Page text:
The film's most amazing subject is Ameena Matthews. She was once an enforcer for her father, Jeff Fort, a gang leader as notorious in Chicago as Al Capone in his day. Now a mother of four married to a Muslim Iman. This striking woman is fearless and absolutely brilliant in choosing the right stance with which to enter a fracas. Tio Hardiman, the Director for CeaseFire Illinois, says she can get in where guys can't and we watch her defuse a street blowup, walking a young man to his home and reliving the incident with laughter. 'Get them to laugh at themselves, find their soft spot,' she says, making sure that soft is not mistaken for weak. She gets involved with Caprysha, an eighteen year-old who's had to fend for herself all her life and yet has the personality of a big kid - Ameena invites her to go skating at her daughter's birthday party and when she doesn't show up we discover she's in jail. Ameena's patience is inspiring, her heart big enough to take on more and more children, as she continues to be there for the lost teen.
Cobe Williams is a much more laid back interrupter. His amusing wife tells the camera that he's 'very, very nerdy.' Cobe works with Lil Mikey, a teenager just out of prison. They return to the barbershop Mikey robbed at gunpoint at the age of fifteen so Mikey can apologize. He's confronted by a woman who was there that day with her children and has been traumatized ever since. Mikey doesn't even remember seeing her that day, a powerful bit of cinema verite that shows the extreme imbalance between perpetrators and their victims. With Cobe, we visit a woman so afraid of gang violence coming to her door because her two sons were in opposing groups she moved out of her apartment and didn't give them her address. Cobe gets the two brothers to talk to the point of admitting each would step in should one of their friends attempt to hurt his brother. The third interrupter, Eddie Bocanegra, is guilt ridden over the murder he committed at 17. One of the film's lighter moments comes when he goes to see his mother in Mildred's Lounge, a bar run by a grandmother with a saucy sense of humor. And then we wonder why so many middle-aged women are drinking in the afternoon. (Funnier is the reaction when Ameena calls for help on the street because she locked her keys in her car.)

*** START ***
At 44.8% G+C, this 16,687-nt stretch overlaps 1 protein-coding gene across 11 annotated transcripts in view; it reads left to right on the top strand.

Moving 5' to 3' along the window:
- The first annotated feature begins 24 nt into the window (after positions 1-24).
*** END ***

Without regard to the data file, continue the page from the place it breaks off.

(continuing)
The film equates these neighborhoods with a war zone and it's not just the opening statistics that make it seem that way - violence springs forth from the most unexpected places and for reasons that are often hard to comprehend. The point is made that this is learned behavior, passed down from generation to generation, beginning in the home, caused by economic hardship. Ceasefire hasn't begun to battle the cause and yet the difference they make is incredible. Cobe can barely contain ex-con Flamo even when Flamo acknowledges the wisdom of his words. By the end of the film he's saying he wants to be one of the storytellers, not living the lifestyle. We see a brief segment of the interrupters being trained, but it doesn't prepare us for just how calm and intelligent they are in negotiating emotions. The choice of a word can make all the difference, such as when an interrupter equates the total of 500 years in prison shared around a table as their group wisdom.
James's film isn't perfect. He uses seasons to break his film into four segments but doesn't analyze how the time of year affects the streets. And while he and his editors have pulled fascinating strands of interconnected stories out of all his material, the documentary should have had a natural end at the two hour mark - the last thirty minutes lose sharpness of focus and began to drag. But "The Interrupters" is a triumph of evidence on how one person's actions can begin a groundswell of change.